Tokyo Gas Co. Ltd. said Friday it has clinched a heads of agreement (HOA) for liquefied natural gas (LNG) supply with a unit of Royal Dutch Shell plc that would use a unique pricing formula based on coal indexation.
The agreement, said to be the first of its kind linking global gas supply to coal prices, is between one of Japan’s largest gas utilities and Shell Eastern Trading (Pte) Ltd. The parties have been in joint discussions on the new type of agreement “that can contribute to creating LNG demand,” Tokyo Gas said.
The 10-year contract is to begin in April 2020, with Shell supplying about 500,000 metric tons/year of gas.
Under the agreement, Shell would supply gas from the supermajor’s global gas portfolio, rather than from specific LNG projects, allowing Tokyo Gas to secure a long-term, competitive supply.
Shell Executive Vice President Steve Hill called the HOA an “innovative solution” for Tokyo Gas. “Our broad portfolio enables us to provide reliable LNG supply as well as tailored solutions including flexible contract terms under a variety of pricing indices.”
Shell is the largest private LNG provider in the world, with a plethora of projects around the globe, including LNG Canada now underway in British Columbia, which it is spearheading with Asian partners. Shell also has multiple takeaway contracts with Gulf Coast LNG projects.
Tokyo Gas received Japan’s first-ever LNG cargo in November 1969, and this year marks the 50th anniversary. Among its many import contracts, the utility last fall was part of an HOA with Sempra Energy subsidiaries to take capacity from Phase 1 of the proposed Energia Costa Azul project in Baja California, Mexico.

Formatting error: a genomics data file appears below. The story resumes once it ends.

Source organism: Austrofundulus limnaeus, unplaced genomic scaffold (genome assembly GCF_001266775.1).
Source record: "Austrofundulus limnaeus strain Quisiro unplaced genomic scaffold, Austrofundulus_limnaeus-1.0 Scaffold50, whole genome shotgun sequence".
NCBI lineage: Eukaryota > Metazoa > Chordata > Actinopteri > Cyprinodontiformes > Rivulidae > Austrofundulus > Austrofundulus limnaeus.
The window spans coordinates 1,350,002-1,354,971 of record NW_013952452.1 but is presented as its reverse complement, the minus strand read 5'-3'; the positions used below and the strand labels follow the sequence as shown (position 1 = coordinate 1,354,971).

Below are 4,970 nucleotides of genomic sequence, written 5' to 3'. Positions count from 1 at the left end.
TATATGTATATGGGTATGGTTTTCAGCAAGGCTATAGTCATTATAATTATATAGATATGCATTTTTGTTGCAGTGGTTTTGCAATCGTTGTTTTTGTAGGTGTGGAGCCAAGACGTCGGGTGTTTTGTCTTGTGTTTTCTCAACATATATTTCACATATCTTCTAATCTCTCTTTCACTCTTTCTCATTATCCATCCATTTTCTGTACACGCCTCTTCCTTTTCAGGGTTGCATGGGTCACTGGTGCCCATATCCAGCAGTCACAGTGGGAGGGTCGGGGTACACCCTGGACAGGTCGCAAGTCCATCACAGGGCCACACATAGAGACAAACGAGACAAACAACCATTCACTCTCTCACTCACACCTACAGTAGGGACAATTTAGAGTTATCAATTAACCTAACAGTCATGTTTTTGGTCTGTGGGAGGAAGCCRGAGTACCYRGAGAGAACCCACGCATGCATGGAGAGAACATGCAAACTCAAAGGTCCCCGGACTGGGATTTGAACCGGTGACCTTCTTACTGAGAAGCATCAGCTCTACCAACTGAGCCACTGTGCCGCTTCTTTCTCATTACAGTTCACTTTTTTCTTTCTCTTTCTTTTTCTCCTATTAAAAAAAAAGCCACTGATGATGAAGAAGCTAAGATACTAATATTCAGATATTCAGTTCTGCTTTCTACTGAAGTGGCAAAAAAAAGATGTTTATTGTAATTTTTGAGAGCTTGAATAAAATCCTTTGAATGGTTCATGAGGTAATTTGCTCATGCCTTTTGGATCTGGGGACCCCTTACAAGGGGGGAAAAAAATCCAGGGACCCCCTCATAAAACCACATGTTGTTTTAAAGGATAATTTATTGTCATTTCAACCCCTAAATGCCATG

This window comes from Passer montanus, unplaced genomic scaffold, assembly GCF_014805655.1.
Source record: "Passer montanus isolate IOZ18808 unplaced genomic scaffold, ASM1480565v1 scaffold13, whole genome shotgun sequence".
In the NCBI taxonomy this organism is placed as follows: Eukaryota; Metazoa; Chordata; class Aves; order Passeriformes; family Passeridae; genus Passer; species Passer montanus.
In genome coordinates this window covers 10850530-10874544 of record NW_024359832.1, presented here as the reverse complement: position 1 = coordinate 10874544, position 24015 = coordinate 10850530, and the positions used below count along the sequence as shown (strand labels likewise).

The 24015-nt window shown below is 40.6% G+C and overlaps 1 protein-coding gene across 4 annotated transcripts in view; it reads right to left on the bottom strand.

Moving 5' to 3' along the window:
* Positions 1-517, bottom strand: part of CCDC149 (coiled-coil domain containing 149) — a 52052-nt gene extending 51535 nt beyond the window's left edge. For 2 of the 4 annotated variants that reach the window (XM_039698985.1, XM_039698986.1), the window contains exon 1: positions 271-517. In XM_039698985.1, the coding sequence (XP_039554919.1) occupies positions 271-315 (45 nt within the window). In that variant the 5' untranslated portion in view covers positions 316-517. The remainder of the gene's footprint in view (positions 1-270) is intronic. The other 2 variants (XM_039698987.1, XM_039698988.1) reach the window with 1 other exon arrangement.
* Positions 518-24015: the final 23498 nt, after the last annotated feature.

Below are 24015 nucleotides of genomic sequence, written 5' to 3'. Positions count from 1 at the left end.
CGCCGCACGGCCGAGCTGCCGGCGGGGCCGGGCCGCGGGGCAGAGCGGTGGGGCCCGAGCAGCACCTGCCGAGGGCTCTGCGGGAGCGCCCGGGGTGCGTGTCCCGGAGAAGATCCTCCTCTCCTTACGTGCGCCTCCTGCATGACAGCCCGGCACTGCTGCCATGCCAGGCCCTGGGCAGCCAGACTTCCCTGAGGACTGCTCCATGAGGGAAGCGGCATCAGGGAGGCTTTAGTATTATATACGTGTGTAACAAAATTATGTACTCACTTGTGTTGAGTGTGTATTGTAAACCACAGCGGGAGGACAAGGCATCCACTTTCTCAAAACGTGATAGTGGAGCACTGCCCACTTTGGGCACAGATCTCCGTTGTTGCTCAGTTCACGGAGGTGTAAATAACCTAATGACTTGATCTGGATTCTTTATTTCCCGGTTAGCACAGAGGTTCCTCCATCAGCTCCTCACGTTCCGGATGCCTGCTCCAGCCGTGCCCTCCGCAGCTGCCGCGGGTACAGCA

In February, Tokyo Gas was part of a joint sales and purchase agreement to purchase 2.6 million metric tons/year (mmty) of gas, from the startup of production until the “early 2040s,” from an Anadarko Petroleum Corp.-led Mozambique LNG export project. That project is awaiting sanctioning.
“With our long-term relationship and joint consideration, we were able to achieve an innovative agreement that would enhance further diversification of price indexation pursued by Tokyo Gas,” Managing Executive Officer Kentaro Kimoto said. “We will continue to tackle new challenges that would contribute to the development of LNG industry.”
Uncontracted demand by the world's seven largest LNG buyers -- all based in the Asia Pacific -- may quadruple to 80 mmty by 2030, according to a recent analysis by Wood Mackenzie. The seven buyers, which together account for more than half of the global gas export market, are China National Offshore Oil Corp., aka CNOOC, CPC Corp., Japan’s JERA Corp. Inc., Korea Gas Co., PetroChina Co. Ltd., China Petroleum & Chemical Corp., aka Sinopec, and Tokyo Gas.